Debian based distros beware of apt clearing your cache

These past few days when apt and its coworkers were updated, apt by default deletes cached packages after the installation.  So if you were used to keep the cached pkgs so you can reinstall without redownloading, or sharing your cache with other installations, or using a common cache in a network to save bandwidth, DO NOT USE APT, USE APT-GET.  Continue reading

Cross reference table for package management (apt pacman emerge — debian arch gentoo)

For arch, debian, gentoo, users who want to try one of the other two distributions or their derivatives, one of the obstacles is package management.  It is the primary thing among linux distributions that differs and when a user has become accustomed to one, the other will just not do. You frequently hear “arch is wonderful but pacman is a pain in ….”, or “debian is great but I just can’t stand apt”.   And everyone hates emerge.  In a way they can all do what the others do just that the format of the commands and the procedures behind the commands differ.  After all, whether binary or code, you download it, or copy it from somewhere, then you compile it if it is not already compiled, then install it and its dependent files in the appropriate locations in the system.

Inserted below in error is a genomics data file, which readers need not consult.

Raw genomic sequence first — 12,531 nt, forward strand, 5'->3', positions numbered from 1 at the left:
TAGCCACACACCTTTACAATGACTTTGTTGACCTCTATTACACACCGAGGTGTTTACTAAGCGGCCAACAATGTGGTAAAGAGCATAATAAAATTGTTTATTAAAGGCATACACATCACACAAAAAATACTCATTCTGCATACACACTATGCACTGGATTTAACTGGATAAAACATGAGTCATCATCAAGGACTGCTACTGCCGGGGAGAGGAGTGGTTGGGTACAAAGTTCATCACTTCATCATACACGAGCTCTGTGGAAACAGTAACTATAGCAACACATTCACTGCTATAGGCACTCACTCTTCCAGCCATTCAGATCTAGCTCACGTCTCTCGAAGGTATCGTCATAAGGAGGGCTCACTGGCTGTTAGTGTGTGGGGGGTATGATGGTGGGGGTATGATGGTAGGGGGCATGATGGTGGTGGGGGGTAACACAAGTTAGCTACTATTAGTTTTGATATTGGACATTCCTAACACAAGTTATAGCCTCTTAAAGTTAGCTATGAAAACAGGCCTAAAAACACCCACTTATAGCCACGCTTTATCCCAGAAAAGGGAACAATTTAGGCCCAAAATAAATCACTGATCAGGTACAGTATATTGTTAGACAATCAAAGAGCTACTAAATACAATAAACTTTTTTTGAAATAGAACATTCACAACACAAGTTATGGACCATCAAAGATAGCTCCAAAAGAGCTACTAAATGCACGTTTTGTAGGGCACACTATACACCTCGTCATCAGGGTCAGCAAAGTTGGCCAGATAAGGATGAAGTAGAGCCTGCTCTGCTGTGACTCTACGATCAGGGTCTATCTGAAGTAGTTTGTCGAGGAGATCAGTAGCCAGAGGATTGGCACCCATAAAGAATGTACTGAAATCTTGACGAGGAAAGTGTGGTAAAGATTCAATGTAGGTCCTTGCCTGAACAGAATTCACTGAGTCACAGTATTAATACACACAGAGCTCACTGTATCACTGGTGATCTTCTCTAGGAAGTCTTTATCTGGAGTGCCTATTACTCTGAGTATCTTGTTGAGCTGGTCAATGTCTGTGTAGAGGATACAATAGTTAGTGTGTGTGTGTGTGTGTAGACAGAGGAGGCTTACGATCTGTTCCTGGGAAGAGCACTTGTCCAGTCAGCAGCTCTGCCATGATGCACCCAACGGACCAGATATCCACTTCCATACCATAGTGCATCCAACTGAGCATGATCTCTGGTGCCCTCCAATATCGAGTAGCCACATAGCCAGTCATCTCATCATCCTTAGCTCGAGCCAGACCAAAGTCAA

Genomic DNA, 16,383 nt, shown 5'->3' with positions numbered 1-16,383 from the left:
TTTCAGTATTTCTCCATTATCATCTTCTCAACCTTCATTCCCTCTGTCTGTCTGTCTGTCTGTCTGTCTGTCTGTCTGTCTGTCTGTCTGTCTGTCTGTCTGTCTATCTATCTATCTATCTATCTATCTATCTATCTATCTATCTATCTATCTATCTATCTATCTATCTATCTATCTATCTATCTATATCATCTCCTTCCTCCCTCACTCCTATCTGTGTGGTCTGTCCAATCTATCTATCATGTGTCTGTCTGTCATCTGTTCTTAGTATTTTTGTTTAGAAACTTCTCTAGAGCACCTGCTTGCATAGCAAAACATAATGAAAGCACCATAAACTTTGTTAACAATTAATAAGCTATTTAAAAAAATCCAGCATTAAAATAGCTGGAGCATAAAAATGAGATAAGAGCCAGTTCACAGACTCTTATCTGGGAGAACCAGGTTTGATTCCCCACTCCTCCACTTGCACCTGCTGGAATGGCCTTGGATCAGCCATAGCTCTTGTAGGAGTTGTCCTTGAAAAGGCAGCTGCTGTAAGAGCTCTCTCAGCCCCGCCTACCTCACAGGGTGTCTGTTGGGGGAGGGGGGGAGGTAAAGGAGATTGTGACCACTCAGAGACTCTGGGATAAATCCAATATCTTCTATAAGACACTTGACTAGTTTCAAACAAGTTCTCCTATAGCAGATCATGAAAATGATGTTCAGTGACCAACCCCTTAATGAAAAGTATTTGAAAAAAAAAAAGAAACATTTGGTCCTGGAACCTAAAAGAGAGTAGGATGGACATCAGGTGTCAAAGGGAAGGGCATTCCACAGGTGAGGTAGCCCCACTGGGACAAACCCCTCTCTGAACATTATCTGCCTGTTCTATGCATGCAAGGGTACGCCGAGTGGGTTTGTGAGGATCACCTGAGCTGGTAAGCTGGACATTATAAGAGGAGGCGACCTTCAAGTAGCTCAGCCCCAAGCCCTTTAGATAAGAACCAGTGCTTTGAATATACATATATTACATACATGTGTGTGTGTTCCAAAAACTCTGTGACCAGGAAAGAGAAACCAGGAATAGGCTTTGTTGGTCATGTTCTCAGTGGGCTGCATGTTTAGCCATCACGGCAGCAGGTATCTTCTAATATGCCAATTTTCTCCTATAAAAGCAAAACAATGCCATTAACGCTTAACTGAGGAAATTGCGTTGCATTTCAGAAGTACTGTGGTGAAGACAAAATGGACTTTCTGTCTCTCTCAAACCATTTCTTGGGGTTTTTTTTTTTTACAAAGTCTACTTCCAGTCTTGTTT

Arch wiki has a great table and article on this specific subject, Pacman/Rosetta it only incorporates RH and OpenSuse, which we don’t want to reproduce here.  We edited the table to make it more specific on those three systems, debian (based as in Refracta, Antix, MX, Devuan, etc), arch (based, artix, obarun, hyperbola, archbang), and Gentoo (redcore, CloverOS, etc). Continue reading

Freak Devuan experiment that did not backfire Devian/Debuan

As Devuan users have not been getting any feedback for why have things become so stale for two months, there are no updates seen in Jessie or Ascii, while the Debian train is running away with a daily influx of updated packages, there is not much convinvcing anyone can do for people to be patient.  Having bugs to deal with is one thing, not having bugs and expecting things to just evolve is a different issue.  So I thought what if?

What if questions sometimes break the best of systems.  So I cleaned my ascii installation and backed it up (using the classic dd on the installation’s partition).  If it broke I would not try to fix it too much, I’d rather just restore it and report back how and when it broke so others wouldn’t try the same thing. Continue reading